During the April oral arguments in the case, several of the conservative justices indicated they thought the prayers were a private matter and different from a teacher praying in a classroom with students present. The Supreme Court ruled in 1962 that public schools could not offer prayers, even if participation by students is voluntary.
Several of the court's liberal justices raised concerns during arguments this year about whether students might feel pressured to take part not because of any mandate from Kennedy but because it was important to their coach. Gorsuch waved those concerns off, saying there was no evidence that players felt they had to take part in the prayer.
That interpretation, Gorsuch said, would cause other problems in schools.
"Not only could schools fire teachers for praying quietly over their lunch, for wearing a yarmulke to school, or for offering a midday prayer during a break before practice," he wrote. "Under the district’s rule, a school would be required to do so."
The court has looked favorably on religious freedom claims in recent disputes over the First Amendment's establishment clause, which prohibits the government from becoming entangled with religion, and the amendment's free exercise clause, which guarantees the right to practice religion free of government interference.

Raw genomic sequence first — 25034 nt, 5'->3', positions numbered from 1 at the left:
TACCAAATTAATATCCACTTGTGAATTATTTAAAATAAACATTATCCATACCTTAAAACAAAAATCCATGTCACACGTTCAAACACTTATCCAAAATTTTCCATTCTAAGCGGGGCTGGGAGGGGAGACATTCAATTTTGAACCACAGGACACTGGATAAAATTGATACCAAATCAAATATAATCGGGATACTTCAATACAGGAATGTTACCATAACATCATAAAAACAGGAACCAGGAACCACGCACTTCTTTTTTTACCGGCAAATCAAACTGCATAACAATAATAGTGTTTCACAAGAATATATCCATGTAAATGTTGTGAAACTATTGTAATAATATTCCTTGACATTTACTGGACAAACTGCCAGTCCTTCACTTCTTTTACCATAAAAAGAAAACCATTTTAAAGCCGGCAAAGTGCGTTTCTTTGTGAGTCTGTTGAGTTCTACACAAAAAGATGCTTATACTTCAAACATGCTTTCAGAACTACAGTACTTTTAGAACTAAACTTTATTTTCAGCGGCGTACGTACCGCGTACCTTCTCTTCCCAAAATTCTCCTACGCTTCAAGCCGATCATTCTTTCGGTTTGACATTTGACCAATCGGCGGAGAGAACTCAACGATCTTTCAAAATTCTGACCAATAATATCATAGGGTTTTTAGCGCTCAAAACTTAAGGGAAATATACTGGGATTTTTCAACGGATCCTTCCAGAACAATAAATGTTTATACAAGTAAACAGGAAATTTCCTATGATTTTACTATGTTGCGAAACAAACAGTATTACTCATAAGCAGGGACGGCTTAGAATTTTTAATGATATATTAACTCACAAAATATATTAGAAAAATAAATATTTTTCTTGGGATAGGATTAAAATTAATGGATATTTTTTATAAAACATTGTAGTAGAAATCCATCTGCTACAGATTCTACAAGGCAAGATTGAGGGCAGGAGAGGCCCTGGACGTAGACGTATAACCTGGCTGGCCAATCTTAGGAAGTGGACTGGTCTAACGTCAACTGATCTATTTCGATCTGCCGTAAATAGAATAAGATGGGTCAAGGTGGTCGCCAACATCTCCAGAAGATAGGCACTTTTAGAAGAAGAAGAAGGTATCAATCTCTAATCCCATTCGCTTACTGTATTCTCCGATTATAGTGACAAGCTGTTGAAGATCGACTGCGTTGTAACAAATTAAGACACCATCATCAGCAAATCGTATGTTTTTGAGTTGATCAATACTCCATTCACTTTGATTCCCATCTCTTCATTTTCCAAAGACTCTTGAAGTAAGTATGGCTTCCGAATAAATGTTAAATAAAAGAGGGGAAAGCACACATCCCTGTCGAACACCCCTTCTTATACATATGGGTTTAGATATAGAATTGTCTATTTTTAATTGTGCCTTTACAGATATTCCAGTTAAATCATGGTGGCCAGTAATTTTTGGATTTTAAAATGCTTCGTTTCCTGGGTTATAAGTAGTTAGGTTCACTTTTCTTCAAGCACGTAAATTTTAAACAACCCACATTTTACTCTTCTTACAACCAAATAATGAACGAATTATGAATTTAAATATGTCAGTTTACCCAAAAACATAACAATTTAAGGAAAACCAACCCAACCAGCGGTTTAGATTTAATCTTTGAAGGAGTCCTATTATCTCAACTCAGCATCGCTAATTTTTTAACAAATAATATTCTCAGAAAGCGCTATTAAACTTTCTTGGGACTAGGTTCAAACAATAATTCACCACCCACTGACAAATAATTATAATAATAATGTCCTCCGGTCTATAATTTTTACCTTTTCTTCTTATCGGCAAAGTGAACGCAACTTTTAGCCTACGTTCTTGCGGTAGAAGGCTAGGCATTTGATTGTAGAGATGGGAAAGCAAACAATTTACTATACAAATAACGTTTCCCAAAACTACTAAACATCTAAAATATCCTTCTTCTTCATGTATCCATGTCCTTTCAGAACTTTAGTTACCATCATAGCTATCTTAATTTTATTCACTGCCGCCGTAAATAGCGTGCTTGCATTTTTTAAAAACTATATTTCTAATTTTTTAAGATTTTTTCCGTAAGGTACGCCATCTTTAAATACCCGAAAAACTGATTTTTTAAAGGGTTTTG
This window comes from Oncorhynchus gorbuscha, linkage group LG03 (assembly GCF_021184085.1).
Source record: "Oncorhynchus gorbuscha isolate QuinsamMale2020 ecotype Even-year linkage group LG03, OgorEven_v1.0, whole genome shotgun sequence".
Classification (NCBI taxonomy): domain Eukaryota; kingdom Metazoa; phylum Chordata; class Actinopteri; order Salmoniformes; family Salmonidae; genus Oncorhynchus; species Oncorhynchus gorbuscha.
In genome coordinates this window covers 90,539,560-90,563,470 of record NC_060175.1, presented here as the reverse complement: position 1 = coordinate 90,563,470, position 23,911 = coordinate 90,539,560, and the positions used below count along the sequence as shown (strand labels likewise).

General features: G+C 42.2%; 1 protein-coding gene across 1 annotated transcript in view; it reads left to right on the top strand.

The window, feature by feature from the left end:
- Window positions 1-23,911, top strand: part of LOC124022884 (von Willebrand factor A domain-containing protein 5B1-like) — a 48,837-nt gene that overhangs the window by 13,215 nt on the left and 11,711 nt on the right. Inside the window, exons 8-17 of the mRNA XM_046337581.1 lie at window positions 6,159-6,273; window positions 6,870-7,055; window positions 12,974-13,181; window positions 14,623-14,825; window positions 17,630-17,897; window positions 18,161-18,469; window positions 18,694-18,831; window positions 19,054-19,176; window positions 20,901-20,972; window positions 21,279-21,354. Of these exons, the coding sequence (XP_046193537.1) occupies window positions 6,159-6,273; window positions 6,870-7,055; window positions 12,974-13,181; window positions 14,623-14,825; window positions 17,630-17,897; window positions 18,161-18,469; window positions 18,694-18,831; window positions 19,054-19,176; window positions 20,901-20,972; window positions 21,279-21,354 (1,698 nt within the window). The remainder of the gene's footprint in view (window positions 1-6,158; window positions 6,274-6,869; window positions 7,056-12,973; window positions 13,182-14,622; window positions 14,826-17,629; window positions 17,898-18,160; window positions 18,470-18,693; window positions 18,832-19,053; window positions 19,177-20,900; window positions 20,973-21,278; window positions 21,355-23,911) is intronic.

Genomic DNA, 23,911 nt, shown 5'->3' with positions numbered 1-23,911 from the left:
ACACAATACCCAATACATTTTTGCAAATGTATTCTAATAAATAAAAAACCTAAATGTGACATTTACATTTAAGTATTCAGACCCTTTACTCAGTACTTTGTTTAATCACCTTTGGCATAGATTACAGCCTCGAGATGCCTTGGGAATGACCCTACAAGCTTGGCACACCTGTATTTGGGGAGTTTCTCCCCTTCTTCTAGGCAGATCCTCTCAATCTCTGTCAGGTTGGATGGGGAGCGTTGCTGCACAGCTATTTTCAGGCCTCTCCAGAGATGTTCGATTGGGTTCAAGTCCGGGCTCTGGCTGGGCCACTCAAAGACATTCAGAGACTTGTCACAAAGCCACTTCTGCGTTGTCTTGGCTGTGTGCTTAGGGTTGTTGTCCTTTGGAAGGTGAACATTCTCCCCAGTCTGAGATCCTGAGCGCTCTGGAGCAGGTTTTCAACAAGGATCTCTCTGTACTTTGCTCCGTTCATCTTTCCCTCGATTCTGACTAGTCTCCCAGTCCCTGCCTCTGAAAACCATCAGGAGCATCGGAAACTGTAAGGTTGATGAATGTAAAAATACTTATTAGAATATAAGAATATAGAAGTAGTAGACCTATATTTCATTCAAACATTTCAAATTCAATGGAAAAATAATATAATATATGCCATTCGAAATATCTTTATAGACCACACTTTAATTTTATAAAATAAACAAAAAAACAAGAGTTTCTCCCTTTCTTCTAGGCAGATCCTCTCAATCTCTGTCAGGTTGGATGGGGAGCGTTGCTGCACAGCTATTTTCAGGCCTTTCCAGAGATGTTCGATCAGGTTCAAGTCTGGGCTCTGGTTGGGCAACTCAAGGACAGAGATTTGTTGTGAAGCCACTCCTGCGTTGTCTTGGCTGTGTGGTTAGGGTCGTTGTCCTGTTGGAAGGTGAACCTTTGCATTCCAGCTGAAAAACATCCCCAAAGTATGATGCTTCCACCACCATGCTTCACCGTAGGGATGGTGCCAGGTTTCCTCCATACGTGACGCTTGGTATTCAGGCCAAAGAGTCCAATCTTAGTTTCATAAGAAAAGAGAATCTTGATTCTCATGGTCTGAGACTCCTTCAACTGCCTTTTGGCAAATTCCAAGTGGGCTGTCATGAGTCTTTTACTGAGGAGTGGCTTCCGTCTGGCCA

In 2014, the court upheld a centuries-old tradition of offering prayers to open government meetings, even if those prayers are overwhelmingly Christian. In 2019, the court ruled that a Latin cross on government land outside Washington, D.C., did not have to be moved or altered in the name of church-state separation. In May, the Supreme Court ruled that Boston could not deny a Christian group the ability to raise a flag at City Hall alongside secular organizations that are encouraged to do so to celebrate the city's diversity. The court also struck down a state prohibition in Maine on using public money to attend schools that offer religious instruction.
"I’m still trying to process it," Kennedy told the Kitsap Sun, part of the USA TODAY Network. "I haven’t stopped smiling once and it feels like my whole soul is vibrating. It’s awesome, it hasn’t settled in, but it’s awesome."
Contributing: Kitsap Sun